In his first part, Vossoughian sets up a familar contrast between Gesellschaft and Gemeinschaft, as elaborated by Ferdinand Tönnies, to whom Neurath was drawn into something that resembled a father–son relationship. The first term, Gesellschaft or ‘society’, indicates the more abstract, colder and larger entity: typically, the ‘society’ of the state. The second term, Gemeinschaft or ‘community’, indicates something closer, warmer and smaller. Neurath’s work can be construed as an attempt to deal with the world developing – modernizing – around him, seen through the ‘lens’ of these two terms. So, in the later 1920s and the 1930s, in the arguments with architects and planners, Neurath stood for the informal, closer-knit world of the garden-city and estate-housing development – as against the colder, abstract, master-planning approach of (most notoriously) Le Corbusier. Yet in the arguments that took place during and after the CIAM meeting of 1933, over ‘The Functional City’, Vossoughian portrays Neurath as taking a materialist, overtly left-wing political position, against the humanist and aesthetic/romantic views of Giedion, Moholy-Nagy, Van Eesteren, and Le Corbusier. By this time Neurath’s Gemeinschaft allegiances were (Vossoughian lets us think) embedded in the visual work of his museum, whose symbols gave the proletariat a medium for communication and international understanding.
What is missing here in Vossoughian’s account is any real understanding of the qualities of the visual work of the Neurath group. Neurath could be confident in his arguments at the Functional City meeting because by 1933 his Gesellschafts- und Wirtschaftsmuseum in Wien,6 and its extension as the ‘Mundaneum Wien’, was producing work of outstanding quality. It was evidently superior to that of the architects around him. To see this, one needs to drop a history-of-ideas approach and look at the material and how it works, visually. But Vossoughian is unable to make judgements of value here, and sticks to the discussion of ideas – as if it was the ideas that make things happen.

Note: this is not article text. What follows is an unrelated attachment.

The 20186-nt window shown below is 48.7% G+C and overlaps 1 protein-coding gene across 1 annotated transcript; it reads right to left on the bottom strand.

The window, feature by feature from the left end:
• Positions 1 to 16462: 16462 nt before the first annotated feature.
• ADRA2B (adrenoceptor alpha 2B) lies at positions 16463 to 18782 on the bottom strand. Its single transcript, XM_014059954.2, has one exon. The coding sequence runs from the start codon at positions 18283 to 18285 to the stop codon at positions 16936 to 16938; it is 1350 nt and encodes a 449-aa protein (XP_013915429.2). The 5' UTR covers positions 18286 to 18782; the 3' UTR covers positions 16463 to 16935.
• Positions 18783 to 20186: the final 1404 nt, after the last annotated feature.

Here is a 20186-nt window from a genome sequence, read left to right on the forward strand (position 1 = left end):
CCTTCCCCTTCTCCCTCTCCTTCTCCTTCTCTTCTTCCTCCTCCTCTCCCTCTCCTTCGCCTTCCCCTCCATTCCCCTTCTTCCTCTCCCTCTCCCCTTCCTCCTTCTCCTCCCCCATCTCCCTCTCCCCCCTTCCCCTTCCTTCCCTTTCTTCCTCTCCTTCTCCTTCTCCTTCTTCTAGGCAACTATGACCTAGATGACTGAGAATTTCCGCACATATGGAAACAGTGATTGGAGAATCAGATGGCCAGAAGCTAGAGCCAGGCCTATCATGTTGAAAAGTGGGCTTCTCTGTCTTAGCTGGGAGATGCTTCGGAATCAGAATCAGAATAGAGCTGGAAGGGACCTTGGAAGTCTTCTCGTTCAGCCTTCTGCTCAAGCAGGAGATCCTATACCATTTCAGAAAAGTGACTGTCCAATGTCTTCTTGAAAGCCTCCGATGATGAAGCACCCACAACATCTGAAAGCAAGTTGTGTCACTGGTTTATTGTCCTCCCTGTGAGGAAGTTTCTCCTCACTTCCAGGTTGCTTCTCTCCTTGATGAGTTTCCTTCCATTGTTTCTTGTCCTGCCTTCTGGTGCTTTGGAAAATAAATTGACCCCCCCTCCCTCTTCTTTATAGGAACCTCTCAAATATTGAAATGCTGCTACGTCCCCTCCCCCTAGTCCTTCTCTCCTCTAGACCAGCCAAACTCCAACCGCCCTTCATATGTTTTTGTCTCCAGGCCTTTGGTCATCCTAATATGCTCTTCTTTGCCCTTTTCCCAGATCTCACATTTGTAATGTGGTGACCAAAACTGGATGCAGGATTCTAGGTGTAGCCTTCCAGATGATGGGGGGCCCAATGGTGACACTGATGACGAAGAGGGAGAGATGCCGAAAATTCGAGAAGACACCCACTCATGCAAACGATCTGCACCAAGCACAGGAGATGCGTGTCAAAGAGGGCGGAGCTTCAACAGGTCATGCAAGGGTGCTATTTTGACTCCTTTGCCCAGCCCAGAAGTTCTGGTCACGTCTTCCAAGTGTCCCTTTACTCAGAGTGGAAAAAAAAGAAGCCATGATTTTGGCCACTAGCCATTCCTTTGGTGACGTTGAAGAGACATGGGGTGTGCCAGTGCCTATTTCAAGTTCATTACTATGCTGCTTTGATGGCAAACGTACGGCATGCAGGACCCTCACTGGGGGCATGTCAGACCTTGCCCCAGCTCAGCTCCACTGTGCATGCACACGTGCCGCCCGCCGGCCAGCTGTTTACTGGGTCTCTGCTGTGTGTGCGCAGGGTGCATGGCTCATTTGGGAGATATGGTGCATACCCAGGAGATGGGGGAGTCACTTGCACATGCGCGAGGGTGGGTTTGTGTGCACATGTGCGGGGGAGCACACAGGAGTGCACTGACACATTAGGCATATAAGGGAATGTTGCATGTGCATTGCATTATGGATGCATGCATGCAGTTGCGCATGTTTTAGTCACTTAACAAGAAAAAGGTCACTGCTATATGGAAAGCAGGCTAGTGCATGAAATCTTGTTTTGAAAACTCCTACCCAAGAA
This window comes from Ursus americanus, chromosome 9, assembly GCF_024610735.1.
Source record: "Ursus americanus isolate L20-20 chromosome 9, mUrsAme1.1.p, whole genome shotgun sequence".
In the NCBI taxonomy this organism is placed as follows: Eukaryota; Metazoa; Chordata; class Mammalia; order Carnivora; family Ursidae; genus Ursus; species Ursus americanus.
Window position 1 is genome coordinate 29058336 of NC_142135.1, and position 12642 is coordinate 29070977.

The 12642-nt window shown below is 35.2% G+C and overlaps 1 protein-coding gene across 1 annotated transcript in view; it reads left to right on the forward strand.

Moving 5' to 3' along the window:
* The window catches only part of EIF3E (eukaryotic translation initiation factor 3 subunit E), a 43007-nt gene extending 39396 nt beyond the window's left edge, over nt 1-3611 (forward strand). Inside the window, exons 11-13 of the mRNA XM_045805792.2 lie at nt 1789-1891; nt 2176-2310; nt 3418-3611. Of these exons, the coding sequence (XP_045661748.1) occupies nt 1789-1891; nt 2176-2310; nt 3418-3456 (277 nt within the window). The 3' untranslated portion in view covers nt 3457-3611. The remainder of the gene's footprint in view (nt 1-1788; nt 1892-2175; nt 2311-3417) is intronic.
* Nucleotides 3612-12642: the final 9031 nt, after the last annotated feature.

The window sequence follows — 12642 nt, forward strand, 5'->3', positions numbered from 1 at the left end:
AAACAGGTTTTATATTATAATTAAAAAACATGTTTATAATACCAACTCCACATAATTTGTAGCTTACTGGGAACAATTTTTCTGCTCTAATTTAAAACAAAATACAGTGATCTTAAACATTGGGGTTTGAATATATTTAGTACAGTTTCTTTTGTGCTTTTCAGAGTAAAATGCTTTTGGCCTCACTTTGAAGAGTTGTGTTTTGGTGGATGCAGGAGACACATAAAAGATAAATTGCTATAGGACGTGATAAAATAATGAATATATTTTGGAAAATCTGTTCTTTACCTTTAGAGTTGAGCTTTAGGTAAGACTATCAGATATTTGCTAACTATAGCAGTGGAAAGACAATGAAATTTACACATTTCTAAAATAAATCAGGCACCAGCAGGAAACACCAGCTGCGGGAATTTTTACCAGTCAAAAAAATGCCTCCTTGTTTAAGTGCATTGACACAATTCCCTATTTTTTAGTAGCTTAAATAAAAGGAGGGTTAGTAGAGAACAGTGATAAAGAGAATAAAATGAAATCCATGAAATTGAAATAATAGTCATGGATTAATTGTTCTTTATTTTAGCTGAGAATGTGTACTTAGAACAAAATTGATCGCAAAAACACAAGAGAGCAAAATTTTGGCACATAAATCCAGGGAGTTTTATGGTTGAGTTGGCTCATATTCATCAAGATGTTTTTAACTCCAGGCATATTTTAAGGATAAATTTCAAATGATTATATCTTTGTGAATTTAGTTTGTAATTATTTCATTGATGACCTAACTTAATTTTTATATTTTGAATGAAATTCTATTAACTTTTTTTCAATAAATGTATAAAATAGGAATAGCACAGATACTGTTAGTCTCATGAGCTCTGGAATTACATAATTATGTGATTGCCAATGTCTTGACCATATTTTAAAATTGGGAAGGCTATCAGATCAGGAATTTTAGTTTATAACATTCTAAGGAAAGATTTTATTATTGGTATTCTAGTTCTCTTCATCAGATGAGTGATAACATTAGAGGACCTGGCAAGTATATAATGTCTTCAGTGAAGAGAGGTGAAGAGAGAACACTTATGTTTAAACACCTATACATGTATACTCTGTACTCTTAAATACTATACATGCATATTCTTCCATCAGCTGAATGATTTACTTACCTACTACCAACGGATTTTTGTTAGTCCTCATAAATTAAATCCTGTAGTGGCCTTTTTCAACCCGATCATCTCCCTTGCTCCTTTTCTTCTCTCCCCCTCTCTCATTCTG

As an example of this ideas-driven explanation, with its assumption of ‘influence’ as a key motive force, take this. Nader Vossoughian writes: ‘In the 1930s, Neurath began to espouse a more measured perspective on cultural reform that strongly suggested the growing influence that Soviet Socialist Realism was beginning to exercise on his work’ (p. 138). No visual illustration is given to support this assertion, and I cannot think of any Isotype work that would support it.
Vossoughian misrepresents the work done by the Neurath group in the USSR. He writes (p. 113) that the Gesellschafts- und Wirtschaftsmuseum established a branch museum in the USSR, the Isostat Institute. The ‘Institut Isostat’ was not a branch of the Vienna museum; it was a purely Soviet body. Neurath and his colleagues went to the USSR as advisors and consultants. This was another adventure for Neurath – just as, later in the 1930s he would travel to work as a consultant in the USA and also Mexico. Unlike his Communist and Left-Radical friends and associates (including, I would suggest, Gerd Arntz), Neurath went with few illusions. In 1934, the contract with the Soviet body was abruptly terminated, with payments not honoured.